Saab is to be closed down by General Motors, after no new buyer for the troubled 72-year-old Swedish brand could be found. GM's European president Nick Reilly said Friday no deal could be reached with the sole remaining bidder, Spyker Cars.
“Despite the best efforts of all involved, it has become very clear that the due diligence required to complete this complex transaction could not be executed in a reasonable time. In order to maintain operations, Saab needed a quick resolution,” he said. “We regret that we were not able to complete this transaction with Spyker Cars. We will work closely with the Saab organization to wind down the business in an orderly and responsible manner. This is not a bankruptcy or forced liquidation process. Consequently, we expect Saab to satisfy debts including supplier payments, and to wind down production and the distribution channel in an orderly manner while looking after our customers.”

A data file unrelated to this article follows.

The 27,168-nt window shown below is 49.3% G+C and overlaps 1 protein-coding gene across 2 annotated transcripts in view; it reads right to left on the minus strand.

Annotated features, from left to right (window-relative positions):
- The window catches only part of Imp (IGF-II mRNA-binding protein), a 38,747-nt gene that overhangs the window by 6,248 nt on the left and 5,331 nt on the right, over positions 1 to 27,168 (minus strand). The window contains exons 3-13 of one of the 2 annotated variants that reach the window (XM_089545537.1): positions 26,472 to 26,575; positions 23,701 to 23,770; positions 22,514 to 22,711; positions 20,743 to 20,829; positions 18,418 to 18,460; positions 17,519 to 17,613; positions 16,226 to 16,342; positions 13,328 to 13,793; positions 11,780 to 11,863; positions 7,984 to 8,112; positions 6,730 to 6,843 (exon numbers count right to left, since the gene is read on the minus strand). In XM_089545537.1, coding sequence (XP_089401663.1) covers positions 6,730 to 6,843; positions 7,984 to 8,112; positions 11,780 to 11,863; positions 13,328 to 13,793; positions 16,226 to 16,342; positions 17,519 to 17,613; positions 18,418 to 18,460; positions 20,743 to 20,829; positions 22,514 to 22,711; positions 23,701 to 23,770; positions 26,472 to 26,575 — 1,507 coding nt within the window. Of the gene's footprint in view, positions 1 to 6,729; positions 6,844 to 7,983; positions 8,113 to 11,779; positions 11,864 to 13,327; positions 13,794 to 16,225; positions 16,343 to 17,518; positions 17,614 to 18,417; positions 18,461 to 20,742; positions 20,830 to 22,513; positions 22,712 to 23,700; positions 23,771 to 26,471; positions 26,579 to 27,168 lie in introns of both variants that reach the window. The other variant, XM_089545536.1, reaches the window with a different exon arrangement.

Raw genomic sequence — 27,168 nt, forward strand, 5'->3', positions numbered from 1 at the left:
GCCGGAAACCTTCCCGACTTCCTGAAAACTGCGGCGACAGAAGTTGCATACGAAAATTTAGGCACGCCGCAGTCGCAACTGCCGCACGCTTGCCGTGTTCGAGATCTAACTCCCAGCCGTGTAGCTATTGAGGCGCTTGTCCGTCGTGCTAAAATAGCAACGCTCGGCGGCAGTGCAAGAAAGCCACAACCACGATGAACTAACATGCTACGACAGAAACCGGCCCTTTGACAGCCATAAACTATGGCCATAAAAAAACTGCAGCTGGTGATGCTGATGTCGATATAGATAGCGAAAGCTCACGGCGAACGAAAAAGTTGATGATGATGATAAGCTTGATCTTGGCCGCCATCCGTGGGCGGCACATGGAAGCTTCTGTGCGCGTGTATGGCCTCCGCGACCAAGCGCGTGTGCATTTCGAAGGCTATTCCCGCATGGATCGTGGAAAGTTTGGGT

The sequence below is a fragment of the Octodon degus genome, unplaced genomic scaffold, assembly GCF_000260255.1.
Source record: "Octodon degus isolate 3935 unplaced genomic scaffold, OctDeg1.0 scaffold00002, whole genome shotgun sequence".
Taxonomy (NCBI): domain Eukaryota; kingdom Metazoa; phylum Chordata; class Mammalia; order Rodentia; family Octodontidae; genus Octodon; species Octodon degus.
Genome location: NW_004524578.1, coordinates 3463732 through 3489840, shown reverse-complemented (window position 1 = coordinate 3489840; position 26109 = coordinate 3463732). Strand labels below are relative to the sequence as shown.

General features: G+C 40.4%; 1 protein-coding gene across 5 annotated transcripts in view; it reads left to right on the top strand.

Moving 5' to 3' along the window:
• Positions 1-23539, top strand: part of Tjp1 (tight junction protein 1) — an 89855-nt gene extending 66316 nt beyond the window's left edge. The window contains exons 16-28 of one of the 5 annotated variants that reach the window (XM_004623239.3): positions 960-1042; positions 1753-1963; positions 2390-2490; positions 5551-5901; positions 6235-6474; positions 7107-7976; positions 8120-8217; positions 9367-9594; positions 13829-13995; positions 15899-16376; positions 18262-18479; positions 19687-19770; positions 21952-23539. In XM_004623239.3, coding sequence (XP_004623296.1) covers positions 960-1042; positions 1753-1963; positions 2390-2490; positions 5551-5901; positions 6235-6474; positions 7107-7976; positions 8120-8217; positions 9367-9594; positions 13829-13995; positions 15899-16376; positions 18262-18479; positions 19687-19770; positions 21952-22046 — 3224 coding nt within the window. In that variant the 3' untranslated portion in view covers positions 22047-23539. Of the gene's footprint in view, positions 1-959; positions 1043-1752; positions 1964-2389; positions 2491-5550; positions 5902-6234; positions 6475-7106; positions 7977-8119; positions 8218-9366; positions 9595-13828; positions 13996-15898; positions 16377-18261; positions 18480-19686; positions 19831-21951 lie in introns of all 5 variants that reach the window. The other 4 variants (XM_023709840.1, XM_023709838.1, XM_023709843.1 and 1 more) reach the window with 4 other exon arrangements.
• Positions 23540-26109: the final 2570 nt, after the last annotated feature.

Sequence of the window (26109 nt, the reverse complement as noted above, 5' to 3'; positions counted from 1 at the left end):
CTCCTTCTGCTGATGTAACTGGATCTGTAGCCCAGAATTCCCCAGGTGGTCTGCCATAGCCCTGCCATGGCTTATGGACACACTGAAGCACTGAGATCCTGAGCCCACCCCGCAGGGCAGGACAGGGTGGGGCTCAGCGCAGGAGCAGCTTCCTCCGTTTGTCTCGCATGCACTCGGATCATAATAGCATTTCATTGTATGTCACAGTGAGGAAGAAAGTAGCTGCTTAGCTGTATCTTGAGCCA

GM bought half of Saab in 1990 and took full ownership in 2000, but sales have plummeted since GM announced that Saab was one of the four brands it would shed as part of its bankruptcy recovery plan. The company has already a agreed to a deal with Chinese manufacturer BAIC to sell the rights to the current 9-3 and old 9-5, and this had been expected to keep the firm afloat for another three months while the deal to sell the rest of the company to Spyker was finalized. However, GM and Spyker, a Dutch-based manufacturer of $235,000 sports cars, faced “certain issues” that couldn't be resolved, according to a GM statement today. Saab is expected to satisfy debts including supplier payments, and the unit will honor warranties and provide service and spare parts, GM said.
Pontiac and Saturn suffered similar fates to Saab's when GM failed to find a buyer for those brands, while Hummer has been sold to a Chinese consortium. GM said it will honor all existing warranties for Saab owners.